Craig Izard left Jim Bob & The Leisure Suits soon after the album was released. Guitarist Charles Muse was hired to take his place when the band moved to New York City for a couple of months to peddle Jim Bob & the Leisure Suits. No one showed any interest in releasing the record, and the band never put out another. The last night of a brief tour of the Midwest was the final disappointment; when they arrived at their scheduled Oklahoma City show, they learned from the club marquee that they had been replaced that evening by an unknown band called The Bangles. In 1983, The Leisure Suits called it quits. “By that time it was for all intents and purposes Matt’s band, and we weren’t collaborating anymore,” says Roden.
RODEN and Bondardenko then formed the Primitons, which, along with local power-pop sensation Carnival Season, became one of the top acts in Birmingham. “Initially, The Primitons were more focused than Jim Bob because we only had one central songwriting point of view and only one lead singer at the time. We did the demos at Mitch Easter’s Drive-In studio in North Carolina,” says Roden. “The studio is like in his mother’s den.” Arena Rock Recording Company, which recently released Misguided Promise: Carnival Season Complete (1984-1989), will soon release a Primitons compilation.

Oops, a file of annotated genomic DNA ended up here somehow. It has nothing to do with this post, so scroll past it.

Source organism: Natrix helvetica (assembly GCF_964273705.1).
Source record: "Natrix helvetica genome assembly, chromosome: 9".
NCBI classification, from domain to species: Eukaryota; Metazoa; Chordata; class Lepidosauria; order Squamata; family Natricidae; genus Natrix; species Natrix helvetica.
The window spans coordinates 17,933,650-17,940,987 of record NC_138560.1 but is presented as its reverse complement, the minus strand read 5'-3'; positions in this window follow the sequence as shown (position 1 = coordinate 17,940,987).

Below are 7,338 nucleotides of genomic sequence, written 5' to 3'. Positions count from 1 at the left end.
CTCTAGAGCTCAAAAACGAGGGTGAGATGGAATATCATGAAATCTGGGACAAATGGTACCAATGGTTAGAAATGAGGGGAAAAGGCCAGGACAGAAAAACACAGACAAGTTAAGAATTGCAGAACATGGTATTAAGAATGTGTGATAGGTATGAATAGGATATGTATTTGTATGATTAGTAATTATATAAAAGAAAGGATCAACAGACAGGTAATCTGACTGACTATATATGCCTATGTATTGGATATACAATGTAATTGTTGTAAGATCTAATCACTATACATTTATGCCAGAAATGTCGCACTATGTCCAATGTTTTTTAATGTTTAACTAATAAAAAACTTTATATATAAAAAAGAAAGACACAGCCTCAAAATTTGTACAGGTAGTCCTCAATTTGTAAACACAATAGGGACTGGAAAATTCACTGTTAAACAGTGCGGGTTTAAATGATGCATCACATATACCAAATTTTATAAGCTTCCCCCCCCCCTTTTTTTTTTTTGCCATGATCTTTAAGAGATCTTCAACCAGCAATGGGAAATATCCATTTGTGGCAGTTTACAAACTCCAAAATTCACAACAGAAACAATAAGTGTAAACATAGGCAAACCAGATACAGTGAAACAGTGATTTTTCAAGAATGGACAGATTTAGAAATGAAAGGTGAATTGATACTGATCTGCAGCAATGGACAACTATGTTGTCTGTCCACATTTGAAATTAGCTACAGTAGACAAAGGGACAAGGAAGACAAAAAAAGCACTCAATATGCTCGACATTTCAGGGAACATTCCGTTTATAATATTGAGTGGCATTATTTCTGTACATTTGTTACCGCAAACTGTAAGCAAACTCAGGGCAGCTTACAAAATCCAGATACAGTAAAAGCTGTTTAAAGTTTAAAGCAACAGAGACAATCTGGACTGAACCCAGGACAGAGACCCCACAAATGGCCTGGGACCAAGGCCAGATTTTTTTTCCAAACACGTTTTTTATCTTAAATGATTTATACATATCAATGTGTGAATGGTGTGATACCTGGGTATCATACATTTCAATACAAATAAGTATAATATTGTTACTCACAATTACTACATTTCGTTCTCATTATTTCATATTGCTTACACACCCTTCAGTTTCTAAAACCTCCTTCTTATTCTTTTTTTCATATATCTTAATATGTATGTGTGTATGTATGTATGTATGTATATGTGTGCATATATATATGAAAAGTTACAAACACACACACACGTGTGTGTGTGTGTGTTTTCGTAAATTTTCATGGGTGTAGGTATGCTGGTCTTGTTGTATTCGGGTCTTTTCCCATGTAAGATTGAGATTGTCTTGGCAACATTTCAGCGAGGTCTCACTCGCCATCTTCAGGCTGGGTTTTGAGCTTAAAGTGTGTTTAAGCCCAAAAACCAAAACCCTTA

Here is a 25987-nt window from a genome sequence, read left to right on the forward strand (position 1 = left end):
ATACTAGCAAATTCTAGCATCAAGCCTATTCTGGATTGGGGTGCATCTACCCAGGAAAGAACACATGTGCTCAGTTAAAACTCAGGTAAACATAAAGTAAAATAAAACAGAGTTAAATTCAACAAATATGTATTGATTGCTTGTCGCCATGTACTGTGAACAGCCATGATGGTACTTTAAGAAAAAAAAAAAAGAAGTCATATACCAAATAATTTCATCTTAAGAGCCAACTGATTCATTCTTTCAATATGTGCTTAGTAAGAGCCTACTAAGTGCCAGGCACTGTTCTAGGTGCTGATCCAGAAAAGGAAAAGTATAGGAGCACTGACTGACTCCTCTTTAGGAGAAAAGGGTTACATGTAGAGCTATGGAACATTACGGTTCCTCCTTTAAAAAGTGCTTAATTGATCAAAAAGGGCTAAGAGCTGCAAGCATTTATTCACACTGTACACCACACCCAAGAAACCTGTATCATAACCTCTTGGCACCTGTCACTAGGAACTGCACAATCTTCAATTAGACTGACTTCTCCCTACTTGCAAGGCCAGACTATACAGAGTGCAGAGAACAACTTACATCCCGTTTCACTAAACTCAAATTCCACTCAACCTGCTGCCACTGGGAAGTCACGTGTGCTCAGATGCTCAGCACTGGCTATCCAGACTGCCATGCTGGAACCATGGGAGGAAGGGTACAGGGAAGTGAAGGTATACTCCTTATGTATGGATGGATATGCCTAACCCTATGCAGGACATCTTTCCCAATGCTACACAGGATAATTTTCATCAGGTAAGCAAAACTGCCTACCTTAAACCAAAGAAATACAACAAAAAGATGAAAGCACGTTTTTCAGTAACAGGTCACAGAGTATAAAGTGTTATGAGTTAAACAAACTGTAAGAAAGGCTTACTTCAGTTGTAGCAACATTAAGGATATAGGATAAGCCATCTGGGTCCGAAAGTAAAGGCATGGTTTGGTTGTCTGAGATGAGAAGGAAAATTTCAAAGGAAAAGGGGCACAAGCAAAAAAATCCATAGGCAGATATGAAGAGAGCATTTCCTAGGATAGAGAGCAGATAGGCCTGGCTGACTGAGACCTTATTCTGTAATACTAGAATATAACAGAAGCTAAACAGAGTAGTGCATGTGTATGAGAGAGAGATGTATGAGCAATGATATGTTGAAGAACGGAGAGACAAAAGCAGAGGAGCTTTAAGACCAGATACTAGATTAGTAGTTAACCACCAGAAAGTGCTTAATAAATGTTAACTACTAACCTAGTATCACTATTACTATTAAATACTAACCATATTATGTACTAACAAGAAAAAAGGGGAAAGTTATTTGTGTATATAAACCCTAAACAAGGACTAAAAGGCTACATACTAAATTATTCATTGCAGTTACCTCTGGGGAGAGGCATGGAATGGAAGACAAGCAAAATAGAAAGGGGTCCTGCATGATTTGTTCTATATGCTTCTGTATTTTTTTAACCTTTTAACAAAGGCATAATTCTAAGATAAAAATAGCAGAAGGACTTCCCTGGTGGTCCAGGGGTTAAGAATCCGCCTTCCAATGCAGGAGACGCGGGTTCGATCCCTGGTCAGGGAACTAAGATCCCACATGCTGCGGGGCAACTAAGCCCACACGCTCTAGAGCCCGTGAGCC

Kimbrell went on to front a pair of trios, The Ho-Ho Men and The Mambo Combo, both reflecting the tongue-in-cheek approach to performing that the Leisure Suits had pulled off so well. Drummer Leif Bondarenko came to regret having turned down an opportunity to audition for Iggy Pop in 1982. He currently plays drums in American Idol winner Taylor Hicks’ band. Craig Izard is an attorney and musician who fronts The Cosmic Snakehandlers. Despite suffering a stroke a decade ago, forcing him to play keyboard with one hand, Roden contacted the other original members about a Jim Bob & The Leisure Suits reunion that never materialized. When The Oxford American approached the Leisure Suits in October of this year about being featured in magazine’s Music Issue, the band was shocked that anyone was interested after thirty years. “Matt was so excited,” says Roden. “He felt vindicated after having put up with naysayers for three decades.” A week later, Matt Kimbrell died at age fifty-one of a heart attack, following a decade from suffering from a heart condition.
“Jim Bob set out to make a statement about being anti-status-quo-rock,” Roden notes. “We’ll always be remembered as the first punk/new wave band in Birmingham.” He wasn’t always so proud of that notoriety, however. “As far as Jim Bob, I thought, I thought of it as a negative thing for a long time. I really was kind of embarrassed by the band as a gimmick. But Blondie, The Ramones, Television, all that music changed my life. So I’m not embarrassed by Jim Bob anymore because I am proud of what we did,” he admits. “We totally changed the scene. If it hadn’t been for us, the new-wave sound would’ve hit a lot slower in Alabama.”
Originally published in the Oxford American Twelfth Annual Music Issue 2010, pgs. 62-64.